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Learning for Nothing

Learning for Nothing

Imagine that you want to learn. A new language, or how to read and write, or computer use, or even life skills so you can one day get a job. Something that will help you and your family eat. Something that will help your family when they are sick, that will give you something to do with yourself other than begging for the time to pass.

Picture that you are a high school student. One who is full of dreams and desires like every other student your age. You attend school faithfully, you pack you own bag and you even do all your homework. You are prepared and ready to do your best. Your family has sacrificed so much to get you into a good school. One where the teachers are qualified (you think), and where you can learn and grow.

But, what if the school’s fees weren’t enough? What if your teachers were so poorly paid that just to feed their family, they’d have to pass on every possible expense to you, the faithful student? You find you have to pay a bribe to sit near the front of the class so you can see and hear the teacher correctly. You have to pay extra for your lesson’s worksheet. If you wanted to finish a subject 100 percent, you’d have to pay your teacher for individual tutoring, since so much had been held back from the class lessons. For the privilege to take an exam, you’d have to cough up more money.

Very soon you and your family have run out of money, and you are forced to work in ridiculously low-paying jobs. Maybe you could get a gig building homes for the rich, or even get work in a factory, painfully making clothes with the brand names Westerners love.

Welcome to your life as a student in the developing country of Cambodia, the Kingdom of Wonder.

Coming from Australia where the public school system means that money is no barrier to an education, I have been shocked, appalled and heartbroken at the lack of opportunity given to a truly adaptable and progressive generation of young people. I mix daily with teenagers who play guitar with a billion times better skill than my three years of lessons have given me. Amazing when you take into account that the skills have often only been learned by ear, or through short meetings with foreigners who know a bit.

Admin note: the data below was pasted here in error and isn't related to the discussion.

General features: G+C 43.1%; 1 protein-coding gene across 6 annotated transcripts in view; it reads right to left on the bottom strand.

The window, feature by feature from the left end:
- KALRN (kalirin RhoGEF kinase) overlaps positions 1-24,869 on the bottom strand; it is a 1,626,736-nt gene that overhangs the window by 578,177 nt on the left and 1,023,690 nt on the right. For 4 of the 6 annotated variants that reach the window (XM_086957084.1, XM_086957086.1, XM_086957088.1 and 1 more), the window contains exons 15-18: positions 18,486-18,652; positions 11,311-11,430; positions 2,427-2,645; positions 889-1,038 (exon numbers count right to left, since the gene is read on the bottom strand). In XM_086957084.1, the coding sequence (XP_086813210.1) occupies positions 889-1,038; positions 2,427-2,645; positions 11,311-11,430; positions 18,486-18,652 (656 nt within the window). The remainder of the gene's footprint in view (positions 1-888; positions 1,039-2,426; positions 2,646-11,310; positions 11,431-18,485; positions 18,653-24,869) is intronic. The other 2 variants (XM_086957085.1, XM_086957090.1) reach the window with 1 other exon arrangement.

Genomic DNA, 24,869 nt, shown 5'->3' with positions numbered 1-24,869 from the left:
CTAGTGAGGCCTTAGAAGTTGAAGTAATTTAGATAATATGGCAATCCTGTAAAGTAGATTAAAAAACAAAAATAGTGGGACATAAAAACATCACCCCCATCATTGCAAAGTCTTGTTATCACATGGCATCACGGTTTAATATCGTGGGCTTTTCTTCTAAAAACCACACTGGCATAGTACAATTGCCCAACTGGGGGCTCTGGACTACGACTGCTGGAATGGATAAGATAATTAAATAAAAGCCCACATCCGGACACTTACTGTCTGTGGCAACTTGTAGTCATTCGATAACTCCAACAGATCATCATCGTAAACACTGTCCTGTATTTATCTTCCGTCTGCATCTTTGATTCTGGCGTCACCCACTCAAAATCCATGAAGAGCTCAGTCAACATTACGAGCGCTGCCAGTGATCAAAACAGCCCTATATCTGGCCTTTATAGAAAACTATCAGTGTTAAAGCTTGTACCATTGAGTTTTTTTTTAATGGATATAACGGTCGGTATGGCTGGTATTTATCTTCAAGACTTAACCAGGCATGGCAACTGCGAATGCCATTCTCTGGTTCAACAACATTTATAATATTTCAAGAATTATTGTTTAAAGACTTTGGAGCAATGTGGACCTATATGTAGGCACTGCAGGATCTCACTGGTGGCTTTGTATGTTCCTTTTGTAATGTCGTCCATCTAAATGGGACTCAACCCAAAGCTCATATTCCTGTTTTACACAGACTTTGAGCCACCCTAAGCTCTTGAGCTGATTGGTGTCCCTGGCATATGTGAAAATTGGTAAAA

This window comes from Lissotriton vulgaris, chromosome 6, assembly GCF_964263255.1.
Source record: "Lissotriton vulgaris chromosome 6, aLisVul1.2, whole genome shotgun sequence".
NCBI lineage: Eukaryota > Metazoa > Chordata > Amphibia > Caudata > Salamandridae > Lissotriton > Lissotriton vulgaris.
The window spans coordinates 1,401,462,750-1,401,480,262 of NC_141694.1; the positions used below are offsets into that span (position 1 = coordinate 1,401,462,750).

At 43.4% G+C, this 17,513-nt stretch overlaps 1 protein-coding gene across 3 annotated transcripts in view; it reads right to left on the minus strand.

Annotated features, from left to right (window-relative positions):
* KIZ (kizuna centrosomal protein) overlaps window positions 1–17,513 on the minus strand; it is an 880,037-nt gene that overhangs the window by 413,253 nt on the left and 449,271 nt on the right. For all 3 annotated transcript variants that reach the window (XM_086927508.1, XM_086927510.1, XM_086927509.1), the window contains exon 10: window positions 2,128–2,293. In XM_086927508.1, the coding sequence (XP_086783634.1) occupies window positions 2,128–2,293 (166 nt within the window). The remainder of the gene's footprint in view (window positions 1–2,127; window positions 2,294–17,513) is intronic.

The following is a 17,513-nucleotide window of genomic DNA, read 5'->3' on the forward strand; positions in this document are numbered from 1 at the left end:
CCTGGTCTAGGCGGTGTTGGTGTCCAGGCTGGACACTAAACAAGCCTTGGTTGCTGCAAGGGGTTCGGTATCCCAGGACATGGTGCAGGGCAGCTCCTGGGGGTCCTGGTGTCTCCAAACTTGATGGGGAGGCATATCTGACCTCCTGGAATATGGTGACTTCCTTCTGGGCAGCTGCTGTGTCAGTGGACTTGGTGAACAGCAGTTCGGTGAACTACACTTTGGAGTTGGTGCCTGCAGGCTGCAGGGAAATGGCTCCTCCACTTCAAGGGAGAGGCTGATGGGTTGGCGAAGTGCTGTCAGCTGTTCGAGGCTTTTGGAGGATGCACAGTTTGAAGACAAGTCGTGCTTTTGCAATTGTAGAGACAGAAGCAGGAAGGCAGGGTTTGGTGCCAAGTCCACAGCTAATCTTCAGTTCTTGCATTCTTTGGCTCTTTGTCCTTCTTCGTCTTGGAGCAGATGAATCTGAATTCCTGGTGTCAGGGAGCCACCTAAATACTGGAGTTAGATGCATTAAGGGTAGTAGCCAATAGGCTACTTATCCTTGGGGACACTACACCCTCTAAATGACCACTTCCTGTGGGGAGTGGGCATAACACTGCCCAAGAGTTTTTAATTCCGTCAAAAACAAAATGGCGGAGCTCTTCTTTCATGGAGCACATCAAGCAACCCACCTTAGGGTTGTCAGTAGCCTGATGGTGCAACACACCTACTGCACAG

I teach business leadership skills three days a week. I teach at a local non-government organization called New Life Foundation. For years they have been running free English classes, free Computer classes, a free education to a generation of young people starved of opportunity. A vast majority of the training center’s teachers are past students. Young adults who have been able to flesh out their passions, who have been able to follow their dreams, who have taken hold of opportunity.

The answer for the education problem in Cambodia—and the many other nations striving for a level playing field—is complex and deep running. There may be no magic wand to wave to see the issues transform, but there is the Gospel of Christ, where the poor and needy are considered worthy of love and support. There is a culture that goes beyond that of any nation, that teaches that there is such a thing as an abundant life for all people. A life not found in the abundance of possessions, but in the love given to those in need. Not because it is a way of earning extra credits, but instead, because they are worth it.

Imagine you are a student living in poverty, and you could receive free training. You could learn marketable skills. What would it be like to learn for nothing, and know that you are worth it?

Imagine what good you could do for your nation.

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